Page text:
The Ten

The Ten

Wednesday, 23 September 2015

Northern Peru.

Being a restless soul; after a couple of days at the beach in Mancora, I was itching to get back on the road. A bike trip needs momentum and stopping in one place too long leaves you adrift. It really is the journey, not the destination. I'm not really a beach person anyway. Although, weirdly, Mancora had the best Thai food outside of Thailand, I have ever had. I also got to see a few of the rugby world cup games. Where can I buy a Japanese rugby shirt?

So, ever south. The road followed the coast for a while before winding a little way inland. The oil derricks nodded at me as I passed as if to say, "keep rolling"; I nodded back and pressed on. Northern Peru, at least this coastal strip, is very arid, dry and dusty. Some irrigated rice paddies and palm trees give an almost South-East Asian look in places. But these along with the sugar cane plantations thin out to scrubby land which in turn gives way to sandy desert stretches with long, straight, featureless roads. A vicious cross wind made for a testing days ride.

My fuel consumption has been poor for the last 2 or 3 tanks; maybe its poor fuel (gasohol?), or the strong cross-wind, but the bikes fuel economy has dropped dramatically. I've adjusted the "Kev mod" fuelling thing, which was way off its usual setting. Hopefully this will cure the problem.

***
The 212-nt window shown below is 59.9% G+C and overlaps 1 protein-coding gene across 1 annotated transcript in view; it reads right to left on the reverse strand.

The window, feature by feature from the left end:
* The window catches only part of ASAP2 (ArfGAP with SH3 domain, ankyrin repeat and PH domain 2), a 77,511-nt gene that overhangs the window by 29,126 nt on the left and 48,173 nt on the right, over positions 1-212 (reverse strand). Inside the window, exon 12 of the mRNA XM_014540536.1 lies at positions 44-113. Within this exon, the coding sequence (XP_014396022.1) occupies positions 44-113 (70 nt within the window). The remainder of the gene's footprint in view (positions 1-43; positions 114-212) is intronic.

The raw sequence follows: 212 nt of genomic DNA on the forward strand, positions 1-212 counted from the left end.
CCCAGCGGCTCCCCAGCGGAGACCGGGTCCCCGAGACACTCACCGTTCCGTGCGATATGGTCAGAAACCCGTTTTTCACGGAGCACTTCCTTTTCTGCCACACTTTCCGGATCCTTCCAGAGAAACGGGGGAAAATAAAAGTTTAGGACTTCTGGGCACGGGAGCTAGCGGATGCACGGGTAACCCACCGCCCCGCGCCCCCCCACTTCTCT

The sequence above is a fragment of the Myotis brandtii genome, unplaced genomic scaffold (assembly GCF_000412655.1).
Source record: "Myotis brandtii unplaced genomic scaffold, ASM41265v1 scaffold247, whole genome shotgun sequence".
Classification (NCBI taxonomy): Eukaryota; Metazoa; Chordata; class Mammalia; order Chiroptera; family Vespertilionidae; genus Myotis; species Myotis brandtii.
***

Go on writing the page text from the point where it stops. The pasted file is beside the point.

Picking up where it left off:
Stopped for the night in Chiclayo, my first proper Peruvian city. What an initiation! It really was a free for all, dog eat dog chaos. Just dive in; great fun! One night stop only, just as a convenient place to cool the wheels before continuing south to Trujillo and some culture.
On the way to Trujillo, I was stopped by the Peruvian police. I'd heard many stories about spurious "fines" being imposed for imaginary traffic violations, so I took a deep breath, thinking "here we go......" but, a quick check of my documents, a shaking of hands and off I went, with all my Peruvian Soles intact.
Once in Trujillo, it was tourist trail time: Chan Chan; the largest pre-Colombian city in the Americas, largely reclaimed by the desert now, but a large section had been partially restored/preserved to give an idea of what it was originally like. Also the spectacular Las Huacas Del Sol Y De La Luna, the remains of two mud brick pyramids from around AD500. Fascinating places to wander around to feel the history and listen to the ghosts of all the poor souls sacrificed there to placate the gods (beats sitting on a beach any day). Archaeological/historical stuff interests me. Trujillo itself is a nice place too; yet another South American city with a strong Spanish colonial past.

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